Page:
Wouldn’t it be strange if schools required PE Class (aka: Physical Education or Gym Class) for students with physical health conditions such as asthma, allergies, and obesity? And what if PE was optional for the so-called healthy kids? Can you imagine the shame and stigma for the kids in Gym Class? Thankfully, schools don’t do that! But it’s a decent metaphor for how mental health is handled in K-12 schools. In the vast majority of schools, mental health is considered…
In our new book, Mental Health 101 for Teens, all four authors talk about our personal mental health journeys, and there’s one thing we have in common: back when we were teens, we all felt some level of shame around the topic of mental health. That is the essence of mental health stigma. It’s the common shame, fear, and misconceptions surrounding the topic of mental health. Stigma permeates our culture as if mental health is only experienced by people who…
When I was 15, I was sent to a three-week intervention program for struggling teens… rebellious teens… teens who get in trouble. That was my life, full of negativity and bitterness. I had gone through a lot of hurtful events with my family and at school, and I was basically mad at the world. That intervention ended up being the wakeup call I needed. Even after the three-week program, I continued going to counseling sessions on a regular basis. And…
Is Bullying Prevention Worth It?
Over the past five years I’ve done bullying prevention assemblies at over 500 schools, and I’ve often heard people say, “Ya know… if this helps even one person, it’s totally worth it!”
I always nod in agreement because every single life is infinitely valuable. On the other hand, I’ve always thought of it as just a nice saying. I mean, if it only helps one student, is it worth it financially? Honestly, I couldn’t live with myself if my speeches and curriculum only helped a small number of kids. Thankfully I’ve seen the proof and received the thank-you letters, so I don’t doubt the effectiveness of my program. I’ve only ever doubted the statement about the one person.
When I speak at school assemblies, people often ask, “What is the difference between bullying and teasing?” Bullying is a hot button issue for sure, and I can see why some people feel it is overplayed. If all we do is “raise awareness” about bullying (rather than teach kids how to respond to it), then guess what happens? Kids report a lot of bullying. So what is bullying? (And what isn’t bullying?)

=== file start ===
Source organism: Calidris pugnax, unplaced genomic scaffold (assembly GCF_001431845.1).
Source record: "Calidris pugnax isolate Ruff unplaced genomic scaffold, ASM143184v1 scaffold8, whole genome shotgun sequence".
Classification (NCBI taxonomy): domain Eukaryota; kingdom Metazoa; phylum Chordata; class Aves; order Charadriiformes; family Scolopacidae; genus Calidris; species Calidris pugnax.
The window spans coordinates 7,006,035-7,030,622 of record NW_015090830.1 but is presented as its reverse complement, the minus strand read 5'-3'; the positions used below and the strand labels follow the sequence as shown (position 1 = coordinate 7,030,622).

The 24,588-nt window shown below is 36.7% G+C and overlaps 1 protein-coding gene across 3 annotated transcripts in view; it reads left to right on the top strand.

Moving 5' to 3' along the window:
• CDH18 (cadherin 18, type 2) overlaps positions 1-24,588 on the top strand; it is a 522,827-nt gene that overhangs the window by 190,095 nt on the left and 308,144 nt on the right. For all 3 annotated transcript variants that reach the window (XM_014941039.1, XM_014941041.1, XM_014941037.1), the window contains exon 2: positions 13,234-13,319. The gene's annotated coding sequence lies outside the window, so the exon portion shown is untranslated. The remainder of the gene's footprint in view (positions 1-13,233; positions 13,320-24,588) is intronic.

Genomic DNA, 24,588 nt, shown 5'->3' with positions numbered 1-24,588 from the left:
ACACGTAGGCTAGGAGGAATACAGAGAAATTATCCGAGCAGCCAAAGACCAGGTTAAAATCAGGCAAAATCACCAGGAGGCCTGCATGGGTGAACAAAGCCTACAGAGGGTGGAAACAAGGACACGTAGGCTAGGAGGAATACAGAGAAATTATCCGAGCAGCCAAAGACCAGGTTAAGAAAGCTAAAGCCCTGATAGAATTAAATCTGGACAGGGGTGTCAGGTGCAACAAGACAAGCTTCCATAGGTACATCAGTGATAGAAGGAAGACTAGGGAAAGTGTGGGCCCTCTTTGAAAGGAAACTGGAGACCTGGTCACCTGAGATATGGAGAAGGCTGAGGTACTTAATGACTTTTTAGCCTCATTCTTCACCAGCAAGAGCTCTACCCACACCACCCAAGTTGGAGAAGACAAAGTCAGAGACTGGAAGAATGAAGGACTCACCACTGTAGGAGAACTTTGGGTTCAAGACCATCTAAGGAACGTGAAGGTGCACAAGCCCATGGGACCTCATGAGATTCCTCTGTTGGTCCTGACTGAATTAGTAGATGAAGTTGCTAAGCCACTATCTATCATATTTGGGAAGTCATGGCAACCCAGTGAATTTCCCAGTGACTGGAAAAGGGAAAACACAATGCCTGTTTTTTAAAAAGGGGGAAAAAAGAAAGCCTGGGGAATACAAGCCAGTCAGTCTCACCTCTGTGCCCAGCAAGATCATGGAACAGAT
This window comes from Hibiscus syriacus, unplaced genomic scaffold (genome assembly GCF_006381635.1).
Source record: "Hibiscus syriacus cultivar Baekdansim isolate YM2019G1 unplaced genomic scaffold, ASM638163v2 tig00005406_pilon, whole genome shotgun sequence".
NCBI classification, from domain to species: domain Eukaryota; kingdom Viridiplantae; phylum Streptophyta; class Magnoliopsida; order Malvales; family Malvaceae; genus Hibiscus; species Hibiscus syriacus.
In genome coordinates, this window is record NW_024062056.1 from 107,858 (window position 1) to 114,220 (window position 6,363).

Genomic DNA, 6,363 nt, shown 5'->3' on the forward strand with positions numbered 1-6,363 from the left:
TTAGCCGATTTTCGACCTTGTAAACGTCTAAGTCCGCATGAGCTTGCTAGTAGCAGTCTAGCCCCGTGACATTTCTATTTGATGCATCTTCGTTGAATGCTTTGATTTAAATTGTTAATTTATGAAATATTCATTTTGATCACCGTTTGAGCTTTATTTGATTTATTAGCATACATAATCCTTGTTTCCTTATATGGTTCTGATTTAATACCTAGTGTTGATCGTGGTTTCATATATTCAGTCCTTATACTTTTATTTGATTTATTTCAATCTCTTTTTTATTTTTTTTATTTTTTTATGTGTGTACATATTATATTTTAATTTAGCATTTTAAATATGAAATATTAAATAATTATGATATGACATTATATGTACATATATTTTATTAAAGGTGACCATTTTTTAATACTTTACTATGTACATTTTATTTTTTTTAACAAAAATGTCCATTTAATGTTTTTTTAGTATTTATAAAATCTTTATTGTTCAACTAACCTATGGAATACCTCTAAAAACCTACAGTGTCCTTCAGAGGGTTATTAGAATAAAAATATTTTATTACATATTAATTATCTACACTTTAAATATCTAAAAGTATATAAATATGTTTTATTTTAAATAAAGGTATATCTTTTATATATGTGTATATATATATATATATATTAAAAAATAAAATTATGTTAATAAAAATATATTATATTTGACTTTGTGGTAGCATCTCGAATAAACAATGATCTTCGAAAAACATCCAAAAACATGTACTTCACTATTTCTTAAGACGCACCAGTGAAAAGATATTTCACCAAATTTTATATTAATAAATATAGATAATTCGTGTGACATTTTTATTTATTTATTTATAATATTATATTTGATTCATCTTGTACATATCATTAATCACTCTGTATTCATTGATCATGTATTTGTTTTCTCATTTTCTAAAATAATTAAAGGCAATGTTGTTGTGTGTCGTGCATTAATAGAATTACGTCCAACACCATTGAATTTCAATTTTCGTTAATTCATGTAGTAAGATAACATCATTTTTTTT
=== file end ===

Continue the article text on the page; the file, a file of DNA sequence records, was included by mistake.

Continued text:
A parent recently asked me, “Is it possible for a teacher to bully a student?” In essence she was saying, “My child is being bullied by a teacher, but I don’t know what to do about it.” As a parent myself, I know where she’s coming from. We’ve had a couple (not a lot) of negative experiences with teachers over the years, and it definitely feels like bullying. The behavior is much the same: one person attempts to take power over another person in a way that is negative, hurtful, or abusive. So is it technically “bullying” for a teacher to treat a student this way? (more…)
Is bullying really getting worse in schools? It's a hot topic in the news, but real statistics on bullying are few and far between. I'm very grateful to the team of bullying experts at WalletHub who put together these new Bullying Statistics for 2016 »
As a parent, I know what it’s like to have a child come home from school after being bullied. It breaks your heart. The struggle for many parents is to know when to step in and intervene, and when to step back and give kids the space to try and solve it themselves. Of course, we should always help our kids by being good listeners and providing advice for how to respond to bullying. But when should we step in and intervene for our kids? (more…)
This article has the potential to make a lot of people angry. As a full time anti-bullying speaker, would I ever advise parents to “step back” when their kids are bullied. Well… yes. Sometimes. But that doesn’t mean we should refuse to help them. What I mean is: there are times when our help isn’t help at all – times when we can accidentally make the situation worse. (more…)
A lot of parents tell their kids, “Don’t let the bullies get the best of you.” It’s a popular thing to say. It has a nice ring to it. Obviously no one wants to give the best parts of themselves to a bully. The crazy thing is: this same saying can mean different things to different people, and how you understand it makes all the difference.